Solving waterleaks and installing a new timing chain
I noticed some major water leaks coming from both sides of the timing chain cover. On one side, the water was actually spraying out and on the other side, a constant small stream of coolant came from between the engineblock and the timing chain cover. So before I could ride again, these issues had to be addressed first.
Drove to the best and my personal favorite carshop in Holland: Six-Pack Speedshop.
To replace the timing chain cover gaskets on a 360LA smallblock, you need to remove the clutch fan, belts, hoses and the waterpomp. I did not removed the radiator but next time, I will..:)
And since that all had to came of anyway, I might aswell could replace the timing chain. So I purchased gaskets, a Comp Cam double roller timing chain, some belts and a block off plate for my fuel pump, as I only drive on LPG anyways.
And the good news was: Six-Pack Speedshop had it all stocked!
Time for the disassembly
I started out with draining the radiator and removing all of the hoses and the belts. Then, I removed the clutchfan that was connected to the waterpump, the steeringpump bracket and the alternator bracket as they were all connected to the waterpump housing bolts.
I removed the waterpump and gave it a good inspection.
The waterpump itself was in a very good condition so no need to replace that. I noticed a hole on the underside of the waterpump housing. Anyone knows what this hole is for? I removed, cleaned up and labelled all the parts that came off from the engine and made alot of pictures with my cellphone to make sure I assembled everything in the right place again.
I took off the timingchain cover and scraped off the old gaskets and cleaned everything up with brake cleaner. I also purchased a new timingchain cover seal and pressed that in. The old timingchain was very loose so it was a good thing to replace it. It was a stock single roller chain and I upgrade it with a Comp Cams Double Roller that I also purchased at Six-Pack Speedshop.
The installation went smooth and I had alot of help from my Mopar friends, which guided me though the process on my cellphone.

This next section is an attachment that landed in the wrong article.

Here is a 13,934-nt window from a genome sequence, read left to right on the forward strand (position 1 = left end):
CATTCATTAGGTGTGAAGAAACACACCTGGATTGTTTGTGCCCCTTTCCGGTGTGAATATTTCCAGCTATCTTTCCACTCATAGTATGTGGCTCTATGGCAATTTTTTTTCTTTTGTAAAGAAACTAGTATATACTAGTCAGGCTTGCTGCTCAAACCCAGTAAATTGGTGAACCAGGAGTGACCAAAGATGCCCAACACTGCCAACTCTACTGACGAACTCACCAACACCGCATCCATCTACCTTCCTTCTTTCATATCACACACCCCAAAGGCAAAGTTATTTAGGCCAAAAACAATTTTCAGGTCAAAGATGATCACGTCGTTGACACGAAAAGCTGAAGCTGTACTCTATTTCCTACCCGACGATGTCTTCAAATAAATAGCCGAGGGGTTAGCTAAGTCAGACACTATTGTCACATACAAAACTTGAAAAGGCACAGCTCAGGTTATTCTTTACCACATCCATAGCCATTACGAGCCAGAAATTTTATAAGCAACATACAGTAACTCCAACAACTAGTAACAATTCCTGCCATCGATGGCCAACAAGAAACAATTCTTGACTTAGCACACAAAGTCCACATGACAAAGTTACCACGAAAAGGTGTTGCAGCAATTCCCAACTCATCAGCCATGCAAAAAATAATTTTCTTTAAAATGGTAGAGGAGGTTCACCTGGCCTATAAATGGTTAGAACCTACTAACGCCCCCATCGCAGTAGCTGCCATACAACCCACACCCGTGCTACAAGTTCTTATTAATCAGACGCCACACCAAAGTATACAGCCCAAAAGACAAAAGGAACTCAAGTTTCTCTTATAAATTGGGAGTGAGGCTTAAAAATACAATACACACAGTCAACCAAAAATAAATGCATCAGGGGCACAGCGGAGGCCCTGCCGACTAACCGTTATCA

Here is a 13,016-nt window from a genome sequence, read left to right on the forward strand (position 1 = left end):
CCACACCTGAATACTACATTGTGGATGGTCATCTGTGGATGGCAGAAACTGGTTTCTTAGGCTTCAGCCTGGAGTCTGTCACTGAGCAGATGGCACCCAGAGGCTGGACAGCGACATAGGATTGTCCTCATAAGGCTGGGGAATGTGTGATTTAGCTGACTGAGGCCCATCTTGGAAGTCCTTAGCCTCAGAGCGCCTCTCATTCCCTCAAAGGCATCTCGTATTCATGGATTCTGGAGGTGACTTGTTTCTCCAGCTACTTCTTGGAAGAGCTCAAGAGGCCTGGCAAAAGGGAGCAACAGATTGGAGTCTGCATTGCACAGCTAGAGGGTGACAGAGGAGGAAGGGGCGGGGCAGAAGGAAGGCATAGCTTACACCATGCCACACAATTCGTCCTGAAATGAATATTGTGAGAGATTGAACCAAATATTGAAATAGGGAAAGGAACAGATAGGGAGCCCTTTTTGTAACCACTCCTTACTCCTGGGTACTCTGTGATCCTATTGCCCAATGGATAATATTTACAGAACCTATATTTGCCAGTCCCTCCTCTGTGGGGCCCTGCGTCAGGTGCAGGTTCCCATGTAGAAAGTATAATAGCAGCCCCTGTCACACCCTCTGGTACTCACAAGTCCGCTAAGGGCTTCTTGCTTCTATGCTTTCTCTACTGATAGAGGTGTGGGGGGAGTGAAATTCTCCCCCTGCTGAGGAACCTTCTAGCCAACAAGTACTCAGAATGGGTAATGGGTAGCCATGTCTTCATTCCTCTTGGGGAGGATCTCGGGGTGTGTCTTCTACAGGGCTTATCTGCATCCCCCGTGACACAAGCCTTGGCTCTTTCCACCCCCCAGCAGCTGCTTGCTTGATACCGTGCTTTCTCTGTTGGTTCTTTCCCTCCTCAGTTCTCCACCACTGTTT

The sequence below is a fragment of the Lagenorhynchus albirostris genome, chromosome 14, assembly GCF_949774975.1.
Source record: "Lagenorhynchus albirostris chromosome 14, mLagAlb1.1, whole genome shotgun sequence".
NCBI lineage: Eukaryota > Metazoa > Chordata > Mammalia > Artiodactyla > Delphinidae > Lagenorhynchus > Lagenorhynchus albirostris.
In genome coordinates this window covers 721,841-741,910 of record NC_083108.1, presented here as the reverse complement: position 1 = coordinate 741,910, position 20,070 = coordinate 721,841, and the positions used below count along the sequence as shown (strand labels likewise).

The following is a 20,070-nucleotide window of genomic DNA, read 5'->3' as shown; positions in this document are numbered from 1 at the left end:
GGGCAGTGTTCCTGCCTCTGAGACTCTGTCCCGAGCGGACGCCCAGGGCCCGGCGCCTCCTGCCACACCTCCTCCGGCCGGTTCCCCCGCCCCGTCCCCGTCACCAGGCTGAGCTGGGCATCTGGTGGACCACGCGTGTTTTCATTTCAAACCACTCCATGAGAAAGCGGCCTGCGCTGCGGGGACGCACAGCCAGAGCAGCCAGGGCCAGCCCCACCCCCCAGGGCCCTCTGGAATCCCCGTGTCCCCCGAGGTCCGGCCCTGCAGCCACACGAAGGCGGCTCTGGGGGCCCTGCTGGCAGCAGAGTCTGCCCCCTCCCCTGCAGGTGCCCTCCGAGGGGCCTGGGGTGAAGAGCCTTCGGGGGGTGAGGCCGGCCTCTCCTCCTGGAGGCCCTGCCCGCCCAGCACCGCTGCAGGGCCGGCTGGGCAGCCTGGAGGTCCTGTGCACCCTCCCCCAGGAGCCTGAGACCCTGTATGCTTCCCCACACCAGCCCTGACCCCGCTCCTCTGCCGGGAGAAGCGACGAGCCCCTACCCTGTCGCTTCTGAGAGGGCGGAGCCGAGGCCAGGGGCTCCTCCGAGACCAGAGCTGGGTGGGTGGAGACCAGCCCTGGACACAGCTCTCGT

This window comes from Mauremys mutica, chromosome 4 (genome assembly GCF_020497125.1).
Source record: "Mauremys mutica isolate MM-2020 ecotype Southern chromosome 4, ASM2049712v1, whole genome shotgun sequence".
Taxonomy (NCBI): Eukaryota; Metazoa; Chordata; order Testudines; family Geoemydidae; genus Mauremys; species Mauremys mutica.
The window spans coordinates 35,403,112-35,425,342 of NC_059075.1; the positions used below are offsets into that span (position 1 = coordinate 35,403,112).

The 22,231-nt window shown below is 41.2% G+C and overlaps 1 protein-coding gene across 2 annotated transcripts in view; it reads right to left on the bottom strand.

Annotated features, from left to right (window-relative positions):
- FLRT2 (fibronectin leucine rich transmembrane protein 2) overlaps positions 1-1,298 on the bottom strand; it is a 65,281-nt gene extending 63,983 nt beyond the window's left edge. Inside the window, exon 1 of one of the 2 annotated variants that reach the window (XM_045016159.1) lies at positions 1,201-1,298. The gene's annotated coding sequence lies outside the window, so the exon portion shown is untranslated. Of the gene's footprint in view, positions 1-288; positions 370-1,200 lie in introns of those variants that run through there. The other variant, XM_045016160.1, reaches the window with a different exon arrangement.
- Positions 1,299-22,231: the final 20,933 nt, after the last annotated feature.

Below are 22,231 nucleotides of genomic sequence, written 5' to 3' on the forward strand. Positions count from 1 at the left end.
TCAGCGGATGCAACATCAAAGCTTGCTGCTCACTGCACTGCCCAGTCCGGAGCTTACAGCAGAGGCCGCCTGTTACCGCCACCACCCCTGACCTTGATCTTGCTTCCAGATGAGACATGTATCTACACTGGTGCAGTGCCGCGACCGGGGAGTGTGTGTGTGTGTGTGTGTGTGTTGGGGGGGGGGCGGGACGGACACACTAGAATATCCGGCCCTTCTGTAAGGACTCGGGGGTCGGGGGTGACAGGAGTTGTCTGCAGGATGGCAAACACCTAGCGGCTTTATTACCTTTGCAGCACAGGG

Did the stock timing setting on it, so I alligned the dots from the upper and lower gear, no “badass” settings were done 🙂
I had some trouble with the harmonic balancer back on, but my friend Mario gave me an excellent tip for a specialised tool at Rockauto.com, which I purchased right away. Or you can buy a much cheaper one on Amazon here.
I spray painted both the timingchain cover, the waterpump housing and some of the brackets black before I bolted them back on. Installed the fuel pump block-off plate and let the RTV on all the new components sit for the night. I tightend all the bolts handtight, just for the RTV to set in. I used this: Loctite RTV
The next day, I torqued everything to spec.
I had never replaced a timing chain it it was pretty time consuming. But it was alot of fun and I leaned so much from it. I was glad that I took the step to actually do it and not bring the Fury to a repairshop to had it done for me. Opened up the radiatorcap and poured the coolant in, which was a scary moment for me 🙂 Did I torqued anyting right? Did I forgot something? I inspected everything a 1000 times before I fired it up: hoses, radiator, and offcourse the timingchain housing and waterpump, but no leaks.
Started the engine and let it sit for 15 minutes while I was running around like a rabbit to constantly check for leaks.
After several miles, the car runs great an no leaks at all! So a big succes for me 🙂
Some of the things I learned:
- I thought that the uppergear bolt from the timinggear was damaged because it was totally out of allignment. But its supposed to be: it is pushing the fuelpump rod this way. 🙂
- Never use to much RTV because it just pours out and gets everything messy. Just a slight film will do the trick also.
- Still don’t know what this hole in the waterpump housing is for…
UPDATE: Got a Facebook message from Kustom Bart regarding the hole in the waterpump housing.
“There are seals on the shaft of the water pump to keep the coolant in. The hole in the bottom of the waterpump lets you know when the seals are worn, coolant will drip out.” | Thanx for sharing this info Bart!
Big shout out to Hans from Six-Pack Speedshop as he is always thinking with you and provides great service. If you need parts, advice or repairs, Six-Pack Speedshop is THE shop to go. Ive added the link to his shop to my link section on the right, but for the lazy ones, its also here